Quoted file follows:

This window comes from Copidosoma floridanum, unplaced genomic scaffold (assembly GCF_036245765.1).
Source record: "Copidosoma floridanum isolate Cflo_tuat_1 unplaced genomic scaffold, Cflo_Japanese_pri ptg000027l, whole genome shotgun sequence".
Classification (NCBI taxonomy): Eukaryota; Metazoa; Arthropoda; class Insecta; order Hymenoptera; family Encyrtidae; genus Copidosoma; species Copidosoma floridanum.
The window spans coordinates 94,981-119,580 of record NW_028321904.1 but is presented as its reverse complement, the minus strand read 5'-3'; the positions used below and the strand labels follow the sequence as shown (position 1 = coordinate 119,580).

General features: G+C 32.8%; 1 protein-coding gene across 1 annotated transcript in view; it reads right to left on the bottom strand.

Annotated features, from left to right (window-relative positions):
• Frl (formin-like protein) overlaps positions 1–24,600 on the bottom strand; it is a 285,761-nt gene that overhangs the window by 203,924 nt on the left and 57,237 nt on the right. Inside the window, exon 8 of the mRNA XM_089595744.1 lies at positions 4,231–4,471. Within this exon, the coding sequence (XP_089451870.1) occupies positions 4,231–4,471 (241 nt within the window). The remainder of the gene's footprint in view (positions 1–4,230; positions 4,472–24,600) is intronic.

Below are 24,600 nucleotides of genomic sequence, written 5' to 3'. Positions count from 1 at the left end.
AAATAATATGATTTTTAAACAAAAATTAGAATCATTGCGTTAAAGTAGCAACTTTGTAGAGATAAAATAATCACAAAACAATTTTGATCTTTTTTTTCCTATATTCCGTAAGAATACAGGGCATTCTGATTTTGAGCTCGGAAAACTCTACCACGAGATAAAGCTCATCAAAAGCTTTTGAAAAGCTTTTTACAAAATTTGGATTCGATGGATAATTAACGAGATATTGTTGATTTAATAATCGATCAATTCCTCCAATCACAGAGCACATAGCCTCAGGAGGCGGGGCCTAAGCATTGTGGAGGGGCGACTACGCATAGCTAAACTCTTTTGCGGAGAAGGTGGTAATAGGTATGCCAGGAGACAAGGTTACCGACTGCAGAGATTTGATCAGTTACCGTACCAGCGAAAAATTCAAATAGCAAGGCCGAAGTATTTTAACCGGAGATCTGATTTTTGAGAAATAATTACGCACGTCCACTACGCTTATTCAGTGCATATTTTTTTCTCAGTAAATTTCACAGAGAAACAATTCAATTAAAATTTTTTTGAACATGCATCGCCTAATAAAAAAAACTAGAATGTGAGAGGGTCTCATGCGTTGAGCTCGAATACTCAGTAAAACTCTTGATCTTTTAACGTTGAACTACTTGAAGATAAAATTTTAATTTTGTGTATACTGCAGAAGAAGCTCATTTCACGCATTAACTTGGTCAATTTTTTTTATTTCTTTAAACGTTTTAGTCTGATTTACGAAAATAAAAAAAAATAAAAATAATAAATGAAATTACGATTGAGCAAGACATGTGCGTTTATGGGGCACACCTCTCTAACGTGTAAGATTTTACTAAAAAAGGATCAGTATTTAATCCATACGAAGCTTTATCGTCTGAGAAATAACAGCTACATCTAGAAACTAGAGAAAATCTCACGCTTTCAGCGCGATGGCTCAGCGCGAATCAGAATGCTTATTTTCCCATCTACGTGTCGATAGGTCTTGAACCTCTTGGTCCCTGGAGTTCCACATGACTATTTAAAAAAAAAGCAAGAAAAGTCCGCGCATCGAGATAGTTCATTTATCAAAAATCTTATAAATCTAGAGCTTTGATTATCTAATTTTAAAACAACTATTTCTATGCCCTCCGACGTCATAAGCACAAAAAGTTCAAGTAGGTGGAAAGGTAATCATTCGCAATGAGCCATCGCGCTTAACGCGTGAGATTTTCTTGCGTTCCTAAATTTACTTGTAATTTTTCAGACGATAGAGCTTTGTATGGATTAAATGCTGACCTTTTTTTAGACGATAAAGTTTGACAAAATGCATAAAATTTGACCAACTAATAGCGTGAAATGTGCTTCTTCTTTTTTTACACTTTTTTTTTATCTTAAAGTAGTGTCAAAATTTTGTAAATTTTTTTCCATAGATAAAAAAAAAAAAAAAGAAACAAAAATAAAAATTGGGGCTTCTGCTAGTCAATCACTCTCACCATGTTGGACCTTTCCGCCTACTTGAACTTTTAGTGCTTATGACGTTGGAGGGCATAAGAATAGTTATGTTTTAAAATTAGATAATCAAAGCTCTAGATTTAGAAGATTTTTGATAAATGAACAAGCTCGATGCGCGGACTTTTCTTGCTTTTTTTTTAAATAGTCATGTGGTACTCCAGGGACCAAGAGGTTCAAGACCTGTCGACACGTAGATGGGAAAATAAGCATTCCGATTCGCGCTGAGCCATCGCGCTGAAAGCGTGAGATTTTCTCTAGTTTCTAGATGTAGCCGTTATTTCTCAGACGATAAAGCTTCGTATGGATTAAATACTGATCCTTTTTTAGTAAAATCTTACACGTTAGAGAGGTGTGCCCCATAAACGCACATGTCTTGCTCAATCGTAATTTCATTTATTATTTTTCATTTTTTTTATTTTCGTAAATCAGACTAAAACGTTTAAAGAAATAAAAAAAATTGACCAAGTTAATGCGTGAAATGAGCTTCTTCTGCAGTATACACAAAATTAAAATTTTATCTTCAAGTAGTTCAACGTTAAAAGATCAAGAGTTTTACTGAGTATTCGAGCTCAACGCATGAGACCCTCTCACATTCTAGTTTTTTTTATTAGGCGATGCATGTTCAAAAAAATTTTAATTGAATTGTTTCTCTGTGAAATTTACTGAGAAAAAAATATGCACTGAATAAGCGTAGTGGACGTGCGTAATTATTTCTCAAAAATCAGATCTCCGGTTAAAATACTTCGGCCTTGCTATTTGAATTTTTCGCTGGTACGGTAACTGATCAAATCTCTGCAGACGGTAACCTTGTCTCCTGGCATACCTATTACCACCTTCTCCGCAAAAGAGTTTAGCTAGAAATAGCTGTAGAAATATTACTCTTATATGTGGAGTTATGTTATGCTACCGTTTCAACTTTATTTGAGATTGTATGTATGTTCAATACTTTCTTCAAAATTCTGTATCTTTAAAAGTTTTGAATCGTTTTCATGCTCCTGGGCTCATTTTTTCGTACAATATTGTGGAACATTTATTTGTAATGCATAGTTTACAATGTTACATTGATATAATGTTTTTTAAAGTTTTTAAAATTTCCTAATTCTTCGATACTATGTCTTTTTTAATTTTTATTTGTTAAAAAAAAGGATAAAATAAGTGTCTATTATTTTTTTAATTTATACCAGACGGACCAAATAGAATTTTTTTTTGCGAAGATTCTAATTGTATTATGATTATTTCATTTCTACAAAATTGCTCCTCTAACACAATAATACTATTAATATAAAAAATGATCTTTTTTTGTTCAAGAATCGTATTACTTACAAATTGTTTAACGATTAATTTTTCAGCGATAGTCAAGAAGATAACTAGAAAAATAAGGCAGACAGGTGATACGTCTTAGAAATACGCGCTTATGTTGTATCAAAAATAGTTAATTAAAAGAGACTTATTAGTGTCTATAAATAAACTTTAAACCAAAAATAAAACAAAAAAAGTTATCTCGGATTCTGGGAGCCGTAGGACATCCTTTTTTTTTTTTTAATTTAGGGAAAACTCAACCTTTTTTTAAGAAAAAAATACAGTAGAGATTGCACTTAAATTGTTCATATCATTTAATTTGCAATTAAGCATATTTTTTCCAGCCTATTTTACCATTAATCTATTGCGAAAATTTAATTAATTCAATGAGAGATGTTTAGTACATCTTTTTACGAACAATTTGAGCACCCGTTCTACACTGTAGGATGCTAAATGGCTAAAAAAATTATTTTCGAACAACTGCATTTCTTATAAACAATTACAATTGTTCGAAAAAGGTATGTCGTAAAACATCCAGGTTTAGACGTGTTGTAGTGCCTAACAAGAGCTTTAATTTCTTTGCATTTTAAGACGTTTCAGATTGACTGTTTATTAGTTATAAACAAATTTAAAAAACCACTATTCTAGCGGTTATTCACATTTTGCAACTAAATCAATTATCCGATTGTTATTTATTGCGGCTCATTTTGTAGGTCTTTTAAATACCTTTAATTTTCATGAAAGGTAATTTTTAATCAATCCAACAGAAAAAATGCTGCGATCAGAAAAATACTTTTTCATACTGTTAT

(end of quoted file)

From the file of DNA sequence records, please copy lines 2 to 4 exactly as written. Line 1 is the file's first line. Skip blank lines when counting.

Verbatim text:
Source record: "Copidosoma floridanum isolate Cflo_tuat_1 unplaced genomic scaffold, Cflo_Japanese_pri ptg000027l, whole genome shotgun sequence".
Classification (NCBI taxonomy): Eukaryota; Metazoa; Arthropoda; class Insecta; order Hymenoptera; family Encyrtidae; genus Copidosoma; species Copidosoma floridanum.
The window spans coordinates 94,981-119,580 of record NW_028321904.1 but is presented as its reverse complement, the minus strand read 5'-3'; the positions used below and the strand labels follow the sequence as shown (position 1 = coordinate 119,580).